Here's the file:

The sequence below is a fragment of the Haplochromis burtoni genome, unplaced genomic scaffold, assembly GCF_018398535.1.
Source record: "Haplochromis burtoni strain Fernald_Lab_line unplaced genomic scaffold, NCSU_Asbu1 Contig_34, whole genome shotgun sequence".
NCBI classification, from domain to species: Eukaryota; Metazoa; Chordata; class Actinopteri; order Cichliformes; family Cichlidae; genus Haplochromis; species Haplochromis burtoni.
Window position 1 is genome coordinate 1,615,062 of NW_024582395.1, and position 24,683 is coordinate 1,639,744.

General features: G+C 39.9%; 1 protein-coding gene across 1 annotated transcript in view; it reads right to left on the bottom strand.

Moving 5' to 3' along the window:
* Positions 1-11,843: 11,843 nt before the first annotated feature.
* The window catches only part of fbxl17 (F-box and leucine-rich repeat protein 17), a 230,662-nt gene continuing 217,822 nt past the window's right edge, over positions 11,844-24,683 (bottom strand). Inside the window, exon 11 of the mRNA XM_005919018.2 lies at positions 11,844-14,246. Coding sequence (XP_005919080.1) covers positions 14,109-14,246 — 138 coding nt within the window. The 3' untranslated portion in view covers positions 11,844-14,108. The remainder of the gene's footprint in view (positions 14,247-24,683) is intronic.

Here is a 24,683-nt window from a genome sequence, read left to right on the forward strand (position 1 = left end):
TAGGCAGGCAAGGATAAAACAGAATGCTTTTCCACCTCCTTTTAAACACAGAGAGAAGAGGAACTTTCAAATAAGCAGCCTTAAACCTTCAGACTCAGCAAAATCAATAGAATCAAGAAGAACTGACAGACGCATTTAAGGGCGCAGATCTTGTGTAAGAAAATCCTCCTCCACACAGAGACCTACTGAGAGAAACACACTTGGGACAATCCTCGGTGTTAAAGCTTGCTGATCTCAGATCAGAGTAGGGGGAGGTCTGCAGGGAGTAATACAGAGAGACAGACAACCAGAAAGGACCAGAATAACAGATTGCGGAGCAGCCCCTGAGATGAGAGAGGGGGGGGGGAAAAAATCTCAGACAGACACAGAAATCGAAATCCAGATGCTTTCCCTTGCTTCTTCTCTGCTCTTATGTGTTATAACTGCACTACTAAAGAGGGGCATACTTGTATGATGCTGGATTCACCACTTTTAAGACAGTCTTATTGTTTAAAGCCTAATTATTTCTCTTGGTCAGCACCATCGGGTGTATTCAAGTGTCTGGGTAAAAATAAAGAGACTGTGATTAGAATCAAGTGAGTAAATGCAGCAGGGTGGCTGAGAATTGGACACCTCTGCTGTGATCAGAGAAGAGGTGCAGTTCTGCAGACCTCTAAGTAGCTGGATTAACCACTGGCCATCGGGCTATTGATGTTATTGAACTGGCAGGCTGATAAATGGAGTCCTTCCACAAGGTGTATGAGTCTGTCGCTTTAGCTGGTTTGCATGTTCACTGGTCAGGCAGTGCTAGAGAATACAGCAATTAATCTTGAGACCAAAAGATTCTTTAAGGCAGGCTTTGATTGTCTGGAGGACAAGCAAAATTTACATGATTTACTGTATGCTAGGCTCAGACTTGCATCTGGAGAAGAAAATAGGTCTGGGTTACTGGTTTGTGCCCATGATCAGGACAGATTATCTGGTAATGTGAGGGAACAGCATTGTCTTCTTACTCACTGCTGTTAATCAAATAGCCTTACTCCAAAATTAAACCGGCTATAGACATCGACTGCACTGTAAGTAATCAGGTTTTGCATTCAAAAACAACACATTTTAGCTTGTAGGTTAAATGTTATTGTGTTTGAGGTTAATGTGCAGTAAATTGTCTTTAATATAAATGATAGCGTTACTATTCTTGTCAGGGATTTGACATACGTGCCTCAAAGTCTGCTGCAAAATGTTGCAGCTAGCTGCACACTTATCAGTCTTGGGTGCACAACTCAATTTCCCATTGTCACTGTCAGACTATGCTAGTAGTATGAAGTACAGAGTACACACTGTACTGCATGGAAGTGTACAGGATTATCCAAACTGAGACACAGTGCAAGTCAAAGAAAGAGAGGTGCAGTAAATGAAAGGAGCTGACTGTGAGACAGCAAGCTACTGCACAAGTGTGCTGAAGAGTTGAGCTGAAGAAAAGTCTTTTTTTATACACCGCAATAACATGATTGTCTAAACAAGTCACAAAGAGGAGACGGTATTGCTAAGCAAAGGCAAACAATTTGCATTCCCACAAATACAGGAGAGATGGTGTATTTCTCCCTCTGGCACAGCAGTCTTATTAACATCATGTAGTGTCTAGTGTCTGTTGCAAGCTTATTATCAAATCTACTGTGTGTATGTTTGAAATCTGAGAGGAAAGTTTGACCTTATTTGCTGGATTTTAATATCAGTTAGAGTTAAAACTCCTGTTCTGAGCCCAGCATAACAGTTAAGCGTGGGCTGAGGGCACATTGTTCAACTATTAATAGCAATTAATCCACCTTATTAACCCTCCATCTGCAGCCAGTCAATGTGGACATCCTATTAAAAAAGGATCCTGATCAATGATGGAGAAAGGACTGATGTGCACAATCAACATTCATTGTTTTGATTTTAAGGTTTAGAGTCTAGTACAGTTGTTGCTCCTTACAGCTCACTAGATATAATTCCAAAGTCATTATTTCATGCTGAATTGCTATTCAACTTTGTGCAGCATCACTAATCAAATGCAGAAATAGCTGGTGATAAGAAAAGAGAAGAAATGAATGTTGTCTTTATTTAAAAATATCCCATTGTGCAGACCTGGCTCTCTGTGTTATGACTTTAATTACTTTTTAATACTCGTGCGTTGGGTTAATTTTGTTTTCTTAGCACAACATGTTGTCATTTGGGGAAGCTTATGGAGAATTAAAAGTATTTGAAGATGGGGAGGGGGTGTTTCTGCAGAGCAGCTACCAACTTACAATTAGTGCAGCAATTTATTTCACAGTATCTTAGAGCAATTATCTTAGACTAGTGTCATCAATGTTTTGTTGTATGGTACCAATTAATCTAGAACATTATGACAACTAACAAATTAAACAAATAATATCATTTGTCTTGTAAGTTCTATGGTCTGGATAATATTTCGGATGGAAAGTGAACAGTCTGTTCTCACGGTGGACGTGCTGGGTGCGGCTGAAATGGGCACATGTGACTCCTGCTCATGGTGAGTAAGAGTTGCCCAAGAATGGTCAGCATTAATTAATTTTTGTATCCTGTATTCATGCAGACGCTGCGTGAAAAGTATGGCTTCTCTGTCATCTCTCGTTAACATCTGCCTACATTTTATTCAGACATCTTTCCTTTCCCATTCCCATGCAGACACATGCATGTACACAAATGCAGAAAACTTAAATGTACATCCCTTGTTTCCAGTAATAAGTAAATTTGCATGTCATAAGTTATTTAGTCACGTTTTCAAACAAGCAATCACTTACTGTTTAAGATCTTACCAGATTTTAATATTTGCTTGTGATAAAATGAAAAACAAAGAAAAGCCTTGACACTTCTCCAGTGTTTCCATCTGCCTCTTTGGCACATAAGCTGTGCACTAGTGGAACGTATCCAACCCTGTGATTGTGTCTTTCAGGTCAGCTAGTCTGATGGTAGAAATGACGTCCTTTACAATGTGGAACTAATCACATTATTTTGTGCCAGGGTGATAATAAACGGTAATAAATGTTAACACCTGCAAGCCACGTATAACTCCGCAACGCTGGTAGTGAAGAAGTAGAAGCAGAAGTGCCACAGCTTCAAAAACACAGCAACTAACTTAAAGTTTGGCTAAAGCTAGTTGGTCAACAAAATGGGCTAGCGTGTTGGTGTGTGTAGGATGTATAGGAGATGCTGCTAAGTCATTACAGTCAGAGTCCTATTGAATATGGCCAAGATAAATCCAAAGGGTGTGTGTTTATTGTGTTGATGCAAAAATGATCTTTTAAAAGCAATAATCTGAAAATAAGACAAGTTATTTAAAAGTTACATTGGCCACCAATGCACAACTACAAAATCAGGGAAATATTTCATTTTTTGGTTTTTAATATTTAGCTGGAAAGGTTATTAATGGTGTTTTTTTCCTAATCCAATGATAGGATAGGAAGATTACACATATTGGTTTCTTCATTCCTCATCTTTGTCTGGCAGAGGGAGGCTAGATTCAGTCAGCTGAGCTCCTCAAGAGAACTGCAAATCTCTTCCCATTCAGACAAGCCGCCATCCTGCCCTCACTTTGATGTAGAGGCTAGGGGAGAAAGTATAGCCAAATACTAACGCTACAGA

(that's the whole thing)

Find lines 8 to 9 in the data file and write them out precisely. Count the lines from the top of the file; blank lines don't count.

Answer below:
* The window catches only part of fbxl17 (F-box and leucine-rich repeat protein 17), a 230,662-nt gene continuing 217,822 nt past the window's right edge, over positions 11,844-24,683 (bottom strand). Inside the window, exon 11 of the mRNA XM_005919018.2 lies at positions 11,844-14,246. Coding sequence (XP_005919080.1) covers positions 14,109-14,246 — 138 coding nt within the window. The 3' untranslated portion in view covers positions 11,844-14,108. The remainder of the gene's footprint in view (positions 14,247-24,683) is intronic.

Here is a 24,683-nt window from a genome sequence, read left to right on the forward strand (position 1 = left end):